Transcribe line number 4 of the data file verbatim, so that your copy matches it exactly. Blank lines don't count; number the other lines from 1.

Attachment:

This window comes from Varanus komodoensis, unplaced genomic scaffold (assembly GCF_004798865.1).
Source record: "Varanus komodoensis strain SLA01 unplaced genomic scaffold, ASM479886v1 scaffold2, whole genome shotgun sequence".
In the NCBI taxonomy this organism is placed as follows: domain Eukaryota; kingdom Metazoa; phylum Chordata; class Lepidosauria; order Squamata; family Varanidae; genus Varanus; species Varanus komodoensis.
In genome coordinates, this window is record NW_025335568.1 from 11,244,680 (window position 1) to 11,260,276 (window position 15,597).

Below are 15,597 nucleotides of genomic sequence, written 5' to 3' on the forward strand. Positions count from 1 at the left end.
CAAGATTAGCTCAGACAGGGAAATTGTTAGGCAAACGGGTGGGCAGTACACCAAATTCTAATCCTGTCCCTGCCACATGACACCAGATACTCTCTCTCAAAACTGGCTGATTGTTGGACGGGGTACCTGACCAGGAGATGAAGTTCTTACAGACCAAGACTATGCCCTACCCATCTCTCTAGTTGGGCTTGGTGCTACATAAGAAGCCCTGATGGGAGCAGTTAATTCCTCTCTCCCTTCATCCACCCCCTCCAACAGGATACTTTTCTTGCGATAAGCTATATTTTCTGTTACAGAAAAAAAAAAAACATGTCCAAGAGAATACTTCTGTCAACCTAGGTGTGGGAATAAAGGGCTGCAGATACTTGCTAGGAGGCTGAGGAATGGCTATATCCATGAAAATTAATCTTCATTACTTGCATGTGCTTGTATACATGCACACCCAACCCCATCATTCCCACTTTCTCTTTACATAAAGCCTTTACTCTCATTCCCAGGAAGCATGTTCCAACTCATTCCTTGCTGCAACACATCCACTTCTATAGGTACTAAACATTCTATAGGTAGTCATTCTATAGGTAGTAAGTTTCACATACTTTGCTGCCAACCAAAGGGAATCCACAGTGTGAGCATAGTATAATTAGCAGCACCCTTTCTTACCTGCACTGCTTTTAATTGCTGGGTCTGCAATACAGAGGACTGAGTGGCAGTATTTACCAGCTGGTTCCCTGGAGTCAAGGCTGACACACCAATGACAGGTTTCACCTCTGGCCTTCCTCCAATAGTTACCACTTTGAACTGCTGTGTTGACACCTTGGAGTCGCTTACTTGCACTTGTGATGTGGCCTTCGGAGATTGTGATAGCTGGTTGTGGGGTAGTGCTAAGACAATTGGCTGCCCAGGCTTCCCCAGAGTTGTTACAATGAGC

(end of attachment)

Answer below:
In genome coordinates, this window is record NW_025335568.1 from 11,244,680 (window position 1) to 11,260,276 (window position 15,597).